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Fertility Preservation in Patients with Cancer

Mollie Beck, PharmD
Oncology Clinical Pharmacist
Saint Elizabeth Healthcare
Edgewood, KYT

It is estimated that more than 90,000 adolescents and young adults (AYAs) aged 19 to 39 years are diagnosed with cancer each year in the United States.1 With advances in detection, treatment, and supportive care for various malignancies, long-term survival for this patient population is high—greater than 80% at 5 years.1 This results in a growing number of cancer survivors of reproductive age. These patients may undergo a wide variety of therapies for cure, including radiation, chemotherapy, and surgery; however, the therapies may entail risks for subsequent treatment-related infertility, including azoospermia in men and premature ovarian failure in women. Alkylating agents, cranial radiation, and targeted radiation to the abdomen or pelvis pose the highest risk for infertility. The impact of cancer treatment on fertility is related to the age of the patient at the time of treatment and is dependent on the type, duration, and dose intensity of treatment. As efforts are focused on achieving the primary objective of cancer treatment—survival—reproductive health issues, including fertility preservation, may often be overlooked.

The importance of fertility to AYA survivors, however, has been well documented. In a study conducted at a large pediatric academic center, 80% of male AYAs reported a desire to have a biological child.2 Another study revealed that almost 45% of male AYAs ranked fertility as one of the “top 3 life goal[s].”2 Similar trends have been noted in female survivors. For example, a multi-institutional study of more than 600 AYA breast cancer patients showed that 50% of females expressed concerns about fertility at the time of diagnosis.1 In addition, fertility concerns can negatively affect quality of life and cause significant psychological distress and depressive symptoms for survivors.3 This was demonstrated in a prospective case-control study involving hematopoietic stem cell transplant recipients, in which 55% of survivors reported that infertility had a negative impact on their emotions, relationships, and self-worth.4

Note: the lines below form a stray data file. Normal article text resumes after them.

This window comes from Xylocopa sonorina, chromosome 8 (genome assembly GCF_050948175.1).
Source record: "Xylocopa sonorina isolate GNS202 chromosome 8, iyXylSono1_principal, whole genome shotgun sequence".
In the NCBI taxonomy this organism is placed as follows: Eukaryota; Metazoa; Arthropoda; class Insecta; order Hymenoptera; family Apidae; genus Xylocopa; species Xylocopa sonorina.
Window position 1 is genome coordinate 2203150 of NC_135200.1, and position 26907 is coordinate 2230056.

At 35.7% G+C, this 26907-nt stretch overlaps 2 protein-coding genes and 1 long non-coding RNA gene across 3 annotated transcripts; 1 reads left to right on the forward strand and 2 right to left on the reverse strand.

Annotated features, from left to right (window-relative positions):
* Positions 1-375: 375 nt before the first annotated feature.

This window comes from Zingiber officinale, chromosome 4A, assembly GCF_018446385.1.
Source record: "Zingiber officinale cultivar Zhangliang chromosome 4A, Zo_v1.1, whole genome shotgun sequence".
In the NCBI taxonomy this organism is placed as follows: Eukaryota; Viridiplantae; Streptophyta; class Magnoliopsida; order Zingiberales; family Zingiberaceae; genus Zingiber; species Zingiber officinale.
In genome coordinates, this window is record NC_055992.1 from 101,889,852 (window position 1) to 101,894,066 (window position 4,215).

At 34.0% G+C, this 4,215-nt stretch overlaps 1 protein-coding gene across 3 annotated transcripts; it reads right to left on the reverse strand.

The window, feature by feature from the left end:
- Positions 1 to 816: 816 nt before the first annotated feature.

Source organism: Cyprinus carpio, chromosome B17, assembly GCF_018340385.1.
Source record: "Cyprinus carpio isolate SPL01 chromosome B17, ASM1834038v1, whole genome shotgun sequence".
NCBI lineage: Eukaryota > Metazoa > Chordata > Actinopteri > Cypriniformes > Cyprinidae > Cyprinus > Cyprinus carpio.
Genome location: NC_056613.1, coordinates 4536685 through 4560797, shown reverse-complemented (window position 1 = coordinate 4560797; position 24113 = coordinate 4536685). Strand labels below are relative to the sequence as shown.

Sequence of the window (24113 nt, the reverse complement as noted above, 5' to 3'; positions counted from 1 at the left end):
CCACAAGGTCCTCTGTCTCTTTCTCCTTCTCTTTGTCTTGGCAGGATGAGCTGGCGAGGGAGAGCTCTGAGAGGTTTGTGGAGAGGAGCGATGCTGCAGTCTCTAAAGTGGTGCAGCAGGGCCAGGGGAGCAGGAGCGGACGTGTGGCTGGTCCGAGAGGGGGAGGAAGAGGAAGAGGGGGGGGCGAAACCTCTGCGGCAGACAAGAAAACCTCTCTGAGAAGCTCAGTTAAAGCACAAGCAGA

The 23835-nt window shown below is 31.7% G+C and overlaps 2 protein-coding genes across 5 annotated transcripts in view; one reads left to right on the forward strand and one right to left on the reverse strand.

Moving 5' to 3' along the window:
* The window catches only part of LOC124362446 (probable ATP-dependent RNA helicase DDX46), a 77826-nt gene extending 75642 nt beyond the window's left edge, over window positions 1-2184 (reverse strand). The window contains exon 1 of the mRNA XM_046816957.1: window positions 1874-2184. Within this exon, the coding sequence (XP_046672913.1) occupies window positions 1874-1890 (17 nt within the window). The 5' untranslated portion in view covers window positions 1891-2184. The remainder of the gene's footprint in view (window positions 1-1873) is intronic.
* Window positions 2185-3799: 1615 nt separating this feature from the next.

With the aim of increasing awareness, knowledge, and opportunities related to cancer treatment and fertility, oncofertility has emerged as an interdisciplinary field intersecting oncology and reproductive medicine in order to expand fertility options for cancer survivors.5 In addition, clinical practice guidelines vaguely highlight the importance of fertility discussions with patients of reproductive age at the time of diagnosis. For example, the National Comprehensive Cancer Network recommends referral for fertility preservation clinics within 24 hours for all patients who are interested in pursuing fertility preservation upon diagnosis.6 In addition, the American Society of Clinical Oncology, the American Society for Reproductive Medicine, and the American Academy of Pediatrics have all issued recommendations (albeit brief ones) relating to education and referrals for patients interested in fertility preservation.7,8

Despite recognition in the literature that fertility preservation can be an essential part of the treatment plan, it remains one of the most underprescribed and least implemented services provided to AYA patients with cancer.6,9 A survey of cancer survivors revealed that 30%–40% of patients did not recall any sort of fertility discussion with their provider. In another survey, 45% of respondents reported self-initiation of the discussion.10 Furthermore, a number of patients recalled discussions of fertility impairment occurring not at diagnosis, but after treatment initiation. Although it is possible that the discussion of reproductive health was lost among the overwhelming emotions and abundance of information that accompany a new cancer diagnosis, studies of healthcare professionals suggest that infertility discussions are not routinely performed.7 A number of barriers have been cited and include oncologists’ lack of knowledge about fertility preservation techniques, lack of awareness of appropriate resources and referral centers, concern about potential treatment delay posed by the various preservation methods, the complexity of parental involvement in decision making and child assent, and lack of time for discussion.7,8,11